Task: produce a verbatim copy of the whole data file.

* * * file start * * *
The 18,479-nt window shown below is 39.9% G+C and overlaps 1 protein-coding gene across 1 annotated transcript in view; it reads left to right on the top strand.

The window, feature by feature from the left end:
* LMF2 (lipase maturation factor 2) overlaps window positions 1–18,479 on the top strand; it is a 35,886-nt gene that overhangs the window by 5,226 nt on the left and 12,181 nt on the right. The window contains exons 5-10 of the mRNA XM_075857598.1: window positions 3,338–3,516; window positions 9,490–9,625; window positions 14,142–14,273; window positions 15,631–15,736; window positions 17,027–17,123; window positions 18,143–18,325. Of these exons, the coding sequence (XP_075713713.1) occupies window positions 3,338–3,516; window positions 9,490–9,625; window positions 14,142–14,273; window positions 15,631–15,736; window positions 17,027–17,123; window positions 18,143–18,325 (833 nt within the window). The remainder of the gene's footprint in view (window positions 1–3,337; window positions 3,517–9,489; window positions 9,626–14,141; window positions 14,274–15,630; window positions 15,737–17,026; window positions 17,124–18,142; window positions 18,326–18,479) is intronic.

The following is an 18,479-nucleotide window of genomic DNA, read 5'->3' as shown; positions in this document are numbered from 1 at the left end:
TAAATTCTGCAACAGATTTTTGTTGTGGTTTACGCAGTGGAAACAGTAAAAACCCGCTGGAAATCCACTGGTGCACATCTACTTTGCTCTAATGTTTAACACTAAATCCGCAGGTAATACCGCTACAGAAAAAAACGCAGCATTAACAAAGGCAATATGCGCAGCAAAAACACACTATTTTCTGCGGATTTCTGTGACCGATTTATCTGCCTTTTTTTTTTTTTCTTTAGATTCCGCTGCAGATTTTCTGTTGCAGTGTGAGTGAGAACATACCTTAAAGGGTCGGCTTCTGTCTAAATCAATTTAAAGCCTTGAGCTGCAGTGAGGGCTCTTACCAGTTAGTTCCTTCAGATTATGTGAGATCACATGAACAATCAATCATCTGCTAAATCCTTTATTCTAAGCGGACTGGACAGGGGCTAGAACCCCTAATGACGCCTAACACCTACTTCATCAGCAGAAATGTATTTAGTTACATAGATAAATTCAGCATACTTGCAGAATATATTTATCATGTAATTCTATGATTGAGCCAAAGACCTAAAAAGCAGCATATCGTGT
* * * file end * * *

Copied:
The 18,479-nt window shown below is 39.9% G+C and overlaps 1 protein-coding gene across 1 annotated transcript in view; it reads left to right on the top strand.

The window, feature by feature from the left end:
* LMF2 (lipase maturation factor 2) overlaps window positions 1–18,479 on the top strand; it is a 35,886-nt gene that overhangs the window by 5,226 nt on the left and 12,181 nt on the right. The window contains exons 5-10 of the mRNA XM_075857598.1: window positions 3,338–3,516; window positions 9,490–9,625; window positions 14,142–14,273; window positions 15,631–15,736; window positions 17,027–17,123; window positions 18,143–18,325. Of these exons, the coding sequence (XP_075713713.1) occupies window positions 3,338–3,516; window positions 9,490–9,625; window positions 14,142–14,273; window positions 15,631–15,736; window positions 17,027–17,123; window positions 18,143–18,325 (833 nt within the window). The remainder of the gene's footprint in view (window positions 1–3,337; window positions 3,517–9,489; window positions 9,626–14,141; window positions 14,274–15,630; window positions 15,737–17,026; window positions 17,124–18,142; window positions 18,326–18,479) is intronic.

The following is an 18,479-nucleotide window of genomic DNA, read 5'->3' as shown; positions in this document are numbered from 1 at the left end:
TAAATTCTGCAACAGATTTTTGTTGTGGTTTACGCAGTGGAAACAGTAAAAACCCGCTGGAAATCCACTGGTGCACATCTACTTTGCTCTAATGTTTAACACTAAATCCGCAGGTAATACCGCTACAGAAAAAAACGCAGCATTAACAAAGGCAATATGCGCAGCAAAAACACACTATTTTCTGCGGATTTCTGTGACCGATTTATCTGCCTTTTTTTTTTTTTCTTTAGATTCCGCTGCAGATTTTCTGTTGCAGTGTGAGTGAGAACATACCTTAAAGGGTCGGCTTCTGTCTAAATCAATTTAAAGCCTTGAGCTGCAGTGAGGGCTCTTACCAGTTAGTTCCTTCAGATTATGTGAGATCACATGAACAATCAATCATCTGCTAAATCCTTTATTCTAAGCGGACTGGACAGGGGCTAGAACCCCTAATGACGCCTAACACCTACTTCATCAGCAGAAATGTATTTAGTTACATAGATAAATTCAGCATACTTGCAGAATATATTTATCATGTAATTCTATGATTGAGCCAAAGACCTAAAAAGCAGCATATCGTGT